Promotions come with higher salaries and more cachet, but that doesn’t mean everybody wants one.
For people in technical roles, especially, the thought of shifting from hands-on work as an individual contributor to perpetual people management can be unappealing.
That’s why, after three years with marketing analytics firm 84.51, data scientist Nina Lerner found herself silently rejoicing each time she was passed over for a promotion.
“There was nothing above me that was a technical contributor role,” she said. “I’m fine with not ever being promoted. I’m okay with working hard, I want interesting projects and I want to develop my skills.”
Still, at a superior’s request, Lerner wrote up a description of her dream role: a hybrid manager-contributor that spends half her time tackling projects and half her time mentoring other analysts through technical challenges.
It didn’t go over well.
“She came back basically laughing in my face,” Lerner said.
But Lerner didn’t forget about the technical manager role she proposed, and neither did her company. Eighteen months later, she was promoted to the exact role she envisioned, and 84.51 has since created a designated technical management track.
During that in-between time, Lerner built a case for herself — something she’d done years earlier when she successfully pitched a hybrid manager-contributor role for herself at Nielsen. Here’s what you can steal from her playbook.
How to carve a role as a technical manager
- Know your technical strengths, and pitch your to-do list. Coming in with a valuable project will strengthen your bid.
- Use technology pilots to showcase communication and leadership skills. Beta programs are a good way to show your potential as a technical mentor.
- Take a holistic approach when defining your added value. There’s more to management than your number of direct reports.
- Understand the true purpose of a technical management role. Your interest in emerging tech should be ongoing — and contagious.
Support your pitch with specific project goals
If your company is eyeing you for a management role, they already believe you can handle management responsibilities. Your task is to show them the value of maintaining your status as an individual contributor.
While gunning for a promotion at Nielsen, Lerner established the importance of her technical contributions by volunteering to take on a technical hurdle — evaluating the company’s natural language processing (NLP) tool.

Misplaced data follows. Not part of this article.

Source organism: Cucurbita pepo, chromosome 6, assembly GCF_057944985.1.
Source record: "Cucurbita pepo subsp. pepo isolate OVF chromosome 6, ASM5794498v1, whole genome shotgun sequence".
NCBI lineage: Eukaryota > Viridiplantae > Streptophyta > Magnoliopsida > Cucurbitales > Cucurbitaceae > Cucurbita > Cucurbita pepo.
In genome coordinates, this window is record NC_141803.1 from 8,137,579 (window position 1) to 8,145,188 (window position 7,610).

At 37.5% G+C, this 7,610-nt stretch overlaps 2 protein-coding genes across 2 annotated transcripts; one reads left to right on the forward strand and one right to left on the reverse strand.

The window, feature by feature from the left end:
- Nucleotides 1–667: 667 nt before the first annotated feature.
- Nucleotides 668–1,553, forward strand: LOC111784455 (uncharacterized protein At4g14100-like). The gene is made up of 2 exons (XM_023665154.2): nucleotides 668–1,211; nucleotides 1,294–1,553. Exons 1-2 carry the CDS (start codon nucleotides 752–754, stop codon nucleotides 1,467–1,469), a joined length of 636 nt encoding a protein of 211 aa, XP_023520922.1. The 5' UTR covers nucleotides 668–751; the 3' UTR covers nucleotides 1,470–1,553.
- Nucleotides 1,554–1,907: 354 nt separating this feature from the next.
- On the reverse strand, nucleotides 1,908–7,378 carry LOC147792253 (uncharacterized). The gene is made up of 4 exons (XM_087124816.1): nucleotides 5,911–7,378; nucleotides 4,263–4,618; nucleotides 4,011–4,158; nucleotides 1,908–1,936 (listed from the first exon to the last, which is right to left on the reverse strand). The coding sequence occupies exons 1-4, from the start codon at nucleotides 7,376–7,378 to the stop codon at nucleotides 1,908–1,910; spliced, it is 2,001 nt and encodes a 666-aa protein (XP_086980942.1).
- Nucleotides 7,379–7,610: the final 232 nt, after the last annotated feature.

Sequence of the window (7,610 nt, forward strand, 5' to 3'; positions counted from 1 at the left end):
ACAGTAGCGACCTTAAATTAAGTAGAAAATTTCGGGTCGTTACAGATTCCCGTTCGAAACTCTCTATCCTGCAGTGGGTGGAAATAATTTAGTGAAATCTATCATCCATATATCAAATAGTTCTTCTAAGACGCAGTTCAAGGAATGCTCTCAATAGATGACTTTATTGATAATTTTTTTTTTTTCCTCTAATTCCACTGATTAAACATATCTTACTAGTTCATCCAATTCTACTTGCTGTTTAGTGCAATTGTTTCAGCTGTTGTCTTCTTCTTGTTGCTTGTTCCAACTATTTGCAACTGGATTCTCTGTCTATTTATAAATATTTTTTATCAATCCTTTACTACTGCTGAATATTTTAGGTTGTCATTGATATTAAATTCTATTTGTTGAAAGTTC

In the days before ready-made Python packages for NLP, gleaning insights from sentiment analysis was particularly difficult. Lerner’s graduate thesis dealt with social media sentiment and its fitness for predicting television ratings, and her expertise was valuable to Nielsen as the company weighed whether to invest in a third-party NPL tool or continue developing its own.
“It was about being really prescriptive about the work that I wanted to do and what I wanted to accomplish.”
She pitched a project that would evaluate how social media fit into quantitative methods, aiming to move into a more senior role while continuing the methodology-focused work she enjoyed. She decided if the company didn’t go for it, she would leave and go to graduate school full time.
“It was about being really prescriptive about the work that I wanted to do and what I wanted to accomplish,” she said. “I remember thinking, if there’s not an opportunity for me to grow here and have a role like this, then I would prefer to complete my degree more quickly. I was willing to gamble and truly walk away from my job, if necessary.”
A higher-up decided to give her plan a shot, and it worked. When Lerner eventually left the company, they backfilled her technical management role, and her project using social media to predict Nielsen ratings continued to evolve.
Be first in line for new tech initiatives
Perhaps the best way to show your potential as a technical manager is to imagine what the role entails and start doing it — regardless of your current job title. For Lerner, that has meant being at the helm of technical initiatives, such as the switch to new software.
When 84.51 first began migrating its analysts from SAS, SQL and R to Python, Spark and Hadoop, she volunteered for the beta program. That year-long project gave her the opportunity to showcase technical leadership skills, like a willingness to learn and talent for teaching.
“It’s not only about knowing how to use the new methodology or the new software, but it is also important to have the ability to bring others along with you,” she said. “You have to make that leap, the leap of saying, it’s not just about myself. It’s about mentoring others and my multiplier effect.”
Through that pilot, Lerner showed she could communicate effectively with people both above her and below her in the company. She gave constructive criticism when things weren’t working, and helped migrate about 200 analysts to the new software. Most importantly, she broadened her network in the office.